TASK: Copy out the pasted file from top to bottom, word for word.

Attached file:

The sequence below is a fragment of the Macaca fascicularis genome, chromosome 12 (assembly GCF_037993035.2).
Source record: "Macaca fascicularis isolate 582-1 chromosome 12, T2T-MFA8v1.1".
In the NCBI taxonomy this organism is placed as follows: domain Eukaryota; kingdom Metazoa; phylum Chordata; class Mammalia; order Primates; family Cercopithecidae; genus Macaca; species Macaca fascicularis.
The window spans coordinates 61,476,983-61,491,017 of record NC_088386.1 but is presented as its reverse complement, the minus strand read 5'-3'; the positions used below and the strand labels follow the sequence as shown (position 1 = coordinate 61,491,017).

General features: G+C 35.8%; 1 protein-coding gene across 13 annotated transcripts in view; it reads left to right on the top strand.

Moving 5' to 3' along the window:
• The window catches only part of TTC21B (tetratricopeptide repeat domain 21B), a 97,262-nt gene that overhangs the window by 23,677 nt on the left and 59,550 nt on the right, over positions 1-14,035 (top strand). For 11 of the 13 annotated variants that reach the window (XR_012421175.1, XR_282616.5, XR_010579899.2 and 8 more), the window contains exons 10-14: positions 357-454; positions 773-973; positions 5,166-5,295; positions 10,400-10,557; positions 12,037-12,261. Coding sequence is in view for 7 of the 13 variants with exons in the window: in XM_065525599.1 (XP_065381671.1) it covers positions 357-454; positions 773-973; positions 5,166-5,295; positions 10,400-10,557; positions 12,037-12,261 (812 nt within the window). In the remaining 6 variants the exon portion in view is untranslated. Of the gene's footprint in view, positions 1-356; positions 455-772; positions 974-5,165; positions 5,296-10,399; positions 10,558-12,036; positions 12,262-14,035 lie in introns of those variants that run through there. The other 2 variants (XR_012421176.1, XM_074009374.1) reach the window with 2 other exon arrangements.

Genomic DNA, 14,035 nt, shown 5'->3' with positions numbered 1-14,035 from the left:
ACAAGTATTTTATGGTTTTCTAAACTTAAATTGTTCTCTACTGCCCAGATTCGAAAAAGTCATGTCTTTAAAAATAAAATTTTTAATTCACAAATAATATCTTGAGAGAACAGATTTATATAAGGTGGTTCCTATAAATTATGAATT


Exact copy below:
The sequence below is a fragment of the Macaca fascicularis genome, chromosome 12 (assembly GCF_037993035.2).
Source record: "Macaca fascicularis isolate 582-1 chromosome 12, T2T-MFA8v1.1".
In the NCBI taxonomy this organism is placed as follows: domain Eukaryota; kingdom Metazoa; phylum Chordata; class Mammalia; order Primates; family Cercopithecidae; genus Macaca; species Macaca fascicularis.
The window spans coordinates 61,476,983-61,491,017 of record NC_088386.1 but is presented as its reverse complement, the minus strand read 5'-3'; the positions used below and the strand labels follow the sequence as shown (position 1 = coordinate 61,491,017).

General features: G+C 35.8%; 1 protein-coding gene across 13 annotated transcripts in view; it reads left to right on the top strand.

Moving 5' to 3' along the window:
• The window catches only part of TTC21B (tetratricopeptide repeat domain 21B), a 97,262-nt gene that overhangs the window by 23,677 nt on the left and 59,550 nt on the right, over positions 1-14,035 (top strand). For 11 of the 13 annotated variants that reach the window (XR_012421175.1, XR_282616.5, XR_010579899.2 and 8 more), the window contains exons 10-14: positions 357-454; positions 773-973; positions 5,166-5,295; positions 10,400-10,557; positions 12,037-12,261. Coding sequence is in view for 7 of the 13 variants with exons in the window: in XM_065525599.1 (XP_065381671.1) it covers positions 357-454; positions 773-973; positions 5,166-5,295; positions 10,400-10,557; positions 12,037-12,261 (812 nt within the window). In the remaining 6 variants the exon portion in view is untranslated. Of the gene's footprint in view, positions 1-356; positions 455-772; positions 974-5,165; positions 5,296-10,399; positions 10,558-12,036; positions 12,262-14,035 lie in introns of those variants that run through there. The other 2 variants (XR_012421176.1, XM_074009374.1) reach the window with 2 other exon arrangements.

Genomic DNA, 14,035 nt, shown 5'->3' with positions numbered 1-14,035 from the left:
ACAAGTATTTTATGGTTTTCTAAACTTAAATTGTTCTCTACTGCCCAGATTCGAAAAAGTCATGTCTTTAAAAATAAAATTTTTAATTCACAAATAATATCTTGAGAGAACAGATTTATATAAGGTGGTTCCTATAAATTATGAATT